High-yield savings vs. money market: find the best account for you
Compare high-yield savings accounts and money markets .Find out which is better based on the interest rate, and fees. Keep reading!
Compare high-yield savings accounts and money market accounts
High-yield savings or money market? Saving money is crucial to your financial health, but it can be challenging to know where to start.
Do you put your money in a high-yield savings account or a money market account? What’s the difference, and which one is right for you?
Keep reading more about the differences between high-yield savings and money market accounts.
Also, learn some tips on choosing the best account for your needs. Check it out!
High-yield savings account
High-yield savings are a type of investment account that offers a higher interest rate than a traditional savings account.
The interest rate is usually tiered, meaning that the higher your balance, the higher the interest rate you’ll earn.
High-yield savings accounts also have a higher interest rate and fewer costs than other types of accounts.
Check the benefits of high-yield savings accounts:
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- Compound interest daily;
- FDIC insured;
- Easy to manage your money ( most high-yield savings accounts are online);
- Most don’t offer monthly fees.
- High minimum balances;
- Variable interest rate;
- Not so attractive to long-term investments because inflation may grow;
- A limited number of withdrawals;
- Transferences take about a day to be completed.
Money market account
A money market account is a high-yield savings account that generally pays higher rates than a regular savings account.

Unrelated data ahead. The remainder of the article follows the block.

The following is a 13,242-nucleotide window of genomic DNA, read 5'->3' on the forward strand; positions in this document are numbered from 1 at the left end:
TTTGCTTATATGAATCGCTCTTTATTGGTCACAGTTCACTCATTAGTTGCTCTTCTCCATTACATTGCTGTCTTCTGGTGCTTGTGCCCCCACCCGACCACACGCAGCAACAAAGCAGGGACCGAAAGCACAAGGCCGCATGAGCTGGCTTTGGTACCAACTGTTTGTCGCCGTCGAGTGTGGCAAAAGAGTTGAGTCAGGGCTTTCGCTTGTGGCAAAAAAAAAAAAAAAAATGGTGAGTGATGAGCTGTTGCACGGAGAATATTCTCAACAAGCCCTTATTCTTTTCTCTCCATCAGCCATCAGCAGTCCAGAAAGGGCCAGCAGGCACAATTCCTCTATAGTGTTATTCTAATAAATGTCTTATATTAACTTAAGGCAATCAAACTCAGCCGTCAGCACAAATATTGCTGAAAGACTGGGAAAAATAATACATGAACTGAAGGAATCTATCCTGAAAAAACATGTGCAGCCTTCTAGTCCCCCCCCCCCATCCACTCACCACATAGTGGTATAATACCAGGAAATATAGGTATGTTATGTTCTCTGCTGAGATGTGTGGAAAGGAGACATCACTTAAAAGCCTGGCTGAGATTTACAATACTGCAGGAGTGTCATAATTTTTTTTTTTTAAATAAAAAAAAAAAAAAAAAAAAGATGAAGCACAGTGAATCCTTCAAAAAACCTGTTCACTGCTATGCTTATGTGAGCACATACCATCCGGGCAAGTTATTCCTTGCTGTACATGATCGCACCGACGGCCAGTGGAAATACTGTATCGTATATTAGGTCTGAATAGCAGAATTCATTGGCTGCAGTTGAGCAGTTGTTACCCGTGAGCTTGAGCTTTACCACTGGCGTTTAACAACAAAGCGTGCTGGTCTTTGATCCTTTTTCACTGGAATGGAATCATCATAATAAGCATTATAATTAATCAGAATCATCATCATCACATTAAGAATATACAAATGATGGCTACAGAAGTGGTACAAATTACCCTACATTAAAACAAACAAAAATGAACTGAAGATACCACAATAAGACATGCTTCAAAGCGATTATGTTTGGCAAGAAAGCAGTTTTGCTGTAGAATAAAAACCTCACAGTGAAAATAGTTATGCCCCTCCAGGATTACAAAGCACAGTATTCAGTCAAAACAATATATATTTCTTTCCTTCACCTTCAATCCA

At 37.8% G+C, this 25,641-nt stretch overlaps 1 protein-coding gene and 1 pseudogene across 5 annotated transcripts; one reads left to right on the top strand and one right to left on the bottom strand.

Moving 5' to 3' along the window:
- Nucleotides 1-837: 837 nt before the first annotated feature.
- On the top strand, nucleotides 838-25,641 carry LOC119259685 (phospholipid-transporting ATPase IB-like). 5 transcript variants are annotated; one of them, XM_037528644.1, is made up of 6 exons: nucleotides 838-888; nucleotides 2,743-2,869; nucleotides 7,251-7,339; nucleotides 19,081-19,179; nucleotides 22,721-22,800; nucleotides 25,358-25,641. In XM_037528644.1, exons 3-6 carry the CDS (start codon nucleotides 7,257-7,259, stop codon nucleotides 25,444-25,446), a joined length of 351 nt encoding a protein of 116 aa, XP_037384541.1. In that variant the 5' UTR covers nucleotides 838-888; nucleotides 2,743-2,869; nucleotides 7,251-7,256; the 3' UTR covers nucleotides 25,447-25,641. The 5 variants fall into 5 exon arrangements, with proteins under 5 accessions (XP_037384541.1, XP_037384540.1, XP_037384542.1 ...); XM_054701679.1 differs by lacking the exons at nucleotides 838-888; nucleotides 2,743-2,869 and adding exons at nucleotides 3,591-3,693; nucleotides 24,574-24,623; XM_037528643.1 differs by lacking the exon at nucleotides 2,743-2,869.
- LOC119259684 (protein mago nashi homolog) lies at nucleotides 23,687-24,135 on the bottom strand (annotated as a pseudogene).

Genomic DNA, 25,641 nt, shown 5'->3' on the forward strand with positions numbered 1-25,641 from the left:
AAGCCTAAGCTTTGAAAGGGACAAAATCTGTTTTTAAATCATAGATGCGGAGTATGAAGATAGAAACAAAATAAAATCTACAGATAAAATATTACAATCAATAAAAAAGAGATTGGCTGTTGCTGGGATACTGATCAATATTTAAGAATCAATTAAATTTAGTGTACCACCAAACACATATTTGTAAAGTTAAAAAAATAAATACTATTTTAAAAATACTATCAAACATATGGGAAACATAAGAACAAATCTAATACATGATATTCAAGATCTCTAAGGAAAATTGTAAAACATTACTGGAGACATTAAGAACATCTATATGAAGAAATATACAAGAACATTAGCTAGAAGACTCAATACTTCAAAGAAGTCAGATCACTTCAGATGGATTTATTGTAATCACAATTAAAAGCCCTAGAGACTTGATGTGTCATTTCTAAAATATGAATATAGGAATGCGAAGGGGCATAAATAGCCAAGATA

Money market accounts are FDIC insured and offer check-writing privileges, making them a convenient way to save money and earn interest.
While the interest rate on a money market account is usually higher than the rate on a regular savings account, there may be restrictions on how often you can withdraw money from the account.
A money market account, unlike a regular savings account, generally needs a higher minimum balance.
They also have the ability to pay better interest on your funds than a traditional savings account.
See the pros and cons of Money Market accounts.
- Earn interest;
- Insured deposits;
- Accessible cash.
- An expensive minimum deposit is required;
- Lower yield than some banking products;
- Withdrawals are limited.
Main differences between a high-yield savings account and a money market account
Most people are familiar with savings accounts offered by banks and other financial institutions.
A high-yield savings account is a type of savings account that offers a higher interest rate than a traditional savings account.
Money market accounts are essentially savings accounts with a few checking account features.
Also, they typically require a higher minimum balance and offer check-writing privileges.
Here are five main differences between a high-yield savings account and a money market account:
1. Interest rates
Money market accounts and high-yield savings accounts are both types of deposit accounts offered by banks and credit unions.
They both typically offer higher interest rates than regular savings accounts.